Closed and semi-closed corrugated boxes have been used for more fragile products or to avoid soiling of the products during storage and transport. To allow quick placement of the products on the shelf by the supermarket staff, it is desirable that these boxes can be placed directly on the shelf after being opened to allow the buyers to take the products out. Corrugated boxes having a perforated line so that the top part of the box can be separated by tearing it off from the bottom part have been proposed. However tearing off the top part can be difficult and often leaves an unaesthetic rough edge to the bottom part of the box which stays on the shelf.
 So called "tray and hood" packages have been proposed wherein a hood component is placed within a tray component. The hood component may be releasably attached to the tray component. EP1,864,913 discloses a tray and hood package with an opening in the top panel. U.S. Pat. No. 5,447,225 discloses a collapsible "tray and shroud" construction for easy transport and disposal. Other tray and hood packages have been proposed in the patent literature, for example see CH652096, EP571,711, U.S. Pat. No. 5,632,439 or U.S. Pat. No. 6,386,366.
 Tray and hood packages are normally stacked to form easily transportable pallets, which can in turn be stacked on top of each other. Thus a relatively high load can be exerted on the boxes placed at the bottom of the stacks. This vertical load is either carried by the package itself, which has the inconvenience of necessitating relatively thick and strong cardboard material, which is expensive and wasteful, or by the products within the packages if the products are in load carrying contact with the top of the box, which is only suitable for compression resistant products that do not risk being damaged by a vertical load.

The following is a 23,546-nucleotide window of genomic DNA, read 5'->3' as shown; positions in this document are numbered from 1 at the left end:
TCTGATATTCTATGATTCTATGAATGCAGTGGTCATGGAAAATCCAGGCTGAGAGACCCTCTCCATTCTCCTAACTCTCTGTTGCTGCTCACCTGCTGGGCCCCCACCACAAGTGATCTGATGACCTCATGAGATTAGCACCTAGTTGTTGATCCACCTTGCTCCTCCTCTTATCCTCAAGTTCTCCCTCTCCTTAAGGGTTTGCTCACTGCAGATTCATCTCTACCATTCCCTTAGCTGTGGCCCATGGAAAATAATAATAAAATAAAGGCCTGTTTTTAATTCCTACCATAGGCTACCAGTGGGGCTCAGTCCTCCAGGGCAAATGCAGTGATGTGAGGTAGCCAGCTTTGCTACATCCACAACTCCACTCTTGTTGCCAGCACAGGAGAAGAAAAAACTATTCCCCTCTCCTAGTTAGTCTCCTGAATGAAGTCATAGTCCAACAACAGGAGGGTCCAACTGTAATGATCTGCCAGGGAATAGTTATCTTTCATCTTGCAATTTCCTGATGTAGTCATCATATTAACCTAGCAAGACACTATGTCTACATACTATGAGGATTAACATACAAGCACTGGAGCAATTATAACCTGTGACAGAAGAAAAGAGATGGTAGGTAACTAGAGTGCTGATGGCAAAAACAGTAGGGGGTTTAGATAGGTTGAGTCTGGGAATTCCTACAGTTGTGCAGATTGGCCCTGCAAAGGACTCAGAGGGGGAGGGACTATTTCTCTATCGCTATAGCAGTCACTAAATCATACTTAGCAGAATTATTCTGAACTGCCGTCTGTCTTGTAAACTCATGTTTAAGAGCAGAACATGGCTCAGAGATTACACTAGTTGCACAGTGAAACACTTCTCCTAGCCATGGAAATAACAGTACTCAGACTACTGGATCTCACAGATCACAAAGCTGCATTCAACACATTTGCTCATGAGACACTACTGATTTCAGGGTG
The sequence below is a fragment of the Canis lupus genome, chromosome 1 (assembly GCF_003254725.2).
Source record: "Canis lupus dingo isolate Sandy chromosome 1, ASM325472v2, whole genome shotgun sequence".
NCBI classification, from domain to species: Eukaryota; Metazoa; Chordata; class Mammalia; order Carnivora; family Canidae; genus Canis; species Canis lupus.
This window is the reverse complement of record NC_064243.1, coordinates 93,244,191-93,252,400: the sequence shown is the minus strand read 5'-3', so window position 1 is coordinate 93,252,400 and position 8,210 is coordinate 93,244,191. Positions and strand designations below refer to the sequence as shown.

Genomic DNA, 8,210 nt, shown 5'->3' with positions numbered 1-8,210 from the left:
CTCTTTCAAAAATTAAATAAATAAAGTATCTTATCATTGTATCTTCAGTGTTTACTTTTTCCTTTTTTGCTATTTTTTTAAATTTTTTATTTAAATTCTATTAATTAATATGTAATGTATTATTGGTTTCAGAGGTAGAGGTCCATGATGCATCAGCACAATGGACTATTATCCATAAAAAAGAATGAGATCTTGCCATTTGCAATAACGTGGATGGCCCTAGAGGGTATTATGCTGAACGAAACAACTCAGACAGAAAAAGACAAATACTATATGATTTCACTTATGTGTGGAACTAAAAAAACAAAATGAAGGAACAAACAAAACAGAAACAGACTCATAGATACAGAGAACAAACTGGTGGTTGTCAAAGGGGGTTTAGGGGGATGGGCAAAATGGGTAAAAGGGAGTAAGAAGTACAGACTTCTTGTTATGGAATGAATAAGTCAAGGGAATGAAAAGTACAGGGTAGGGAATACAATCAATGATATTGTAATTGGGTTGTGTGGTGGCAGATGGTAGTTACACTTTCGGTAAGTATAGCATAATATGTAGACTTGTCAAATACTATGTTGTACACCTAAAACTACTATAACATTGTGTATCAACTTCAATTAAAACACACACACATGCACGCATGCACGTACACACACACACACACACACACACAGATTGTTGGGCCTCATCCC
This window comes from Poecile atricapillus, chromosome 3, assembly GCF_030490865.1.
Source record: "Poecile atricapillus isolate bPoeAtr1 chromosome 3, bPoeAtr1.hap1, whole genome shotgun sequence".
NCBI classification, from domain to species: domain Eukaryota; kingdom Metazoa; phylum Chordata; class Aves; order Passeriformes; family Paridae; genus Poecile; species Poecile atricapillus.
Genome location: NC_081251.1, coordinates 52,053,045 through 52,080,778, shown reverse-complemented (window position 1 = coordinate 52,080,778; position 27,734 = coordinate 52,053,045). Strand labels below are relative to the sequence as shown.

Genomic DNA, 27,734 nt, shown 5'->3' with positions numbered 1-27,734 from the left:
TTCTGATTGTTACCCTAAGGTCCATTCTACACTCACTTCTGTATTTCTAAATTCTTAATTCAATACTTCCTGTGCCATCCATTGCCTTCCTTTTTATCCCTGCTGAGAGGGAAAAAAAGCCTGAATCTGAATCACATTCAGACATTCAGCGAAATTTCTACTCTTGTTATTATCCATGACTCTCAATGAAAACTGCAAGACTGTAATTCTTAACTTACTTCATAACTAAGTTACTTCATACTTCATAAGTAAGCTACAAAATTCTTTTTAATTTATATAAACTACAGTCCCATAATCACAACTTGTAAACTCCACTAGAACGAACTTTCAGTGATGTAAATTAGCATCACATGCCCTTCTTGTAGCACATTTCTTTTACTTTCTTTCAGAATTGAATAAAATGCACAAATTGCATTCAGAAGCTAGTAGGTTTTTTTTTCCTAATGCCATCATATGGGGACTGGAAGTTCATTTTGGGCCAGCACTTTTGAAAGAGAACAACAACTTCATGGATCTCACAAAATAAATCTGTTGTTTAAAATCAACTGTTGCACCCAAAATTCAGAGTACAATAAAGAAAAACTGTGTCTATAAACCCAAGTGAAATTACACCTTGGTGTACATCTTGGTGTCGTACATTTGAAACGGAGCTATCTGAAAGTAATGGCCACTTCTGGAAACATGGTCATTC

There remains a need for a convenient packaging for the transport and display of products, which uses less packaging material than previous solution and which can be used to transport products relatively sensitive to a vertical load.
SUMMARY OF THE INVENTION
 The inventors have surprisingly found that the above problems could be solved by a package according to the claims. The package of the invention comprises a tray component and a hood component, the hood component being releasably placed within the tray component, and a plurality of products contained in the package. The tray component comprises a bottom panel and at least two outer side panels. The hood component comprises a top panel and at least two inner side panels, wherein the two inner side panels of the hood component are placed respectively in face to face relation with the two outer side panels of the tray component. The products are separated from the top panel by a gap when no load is applied to the top panel.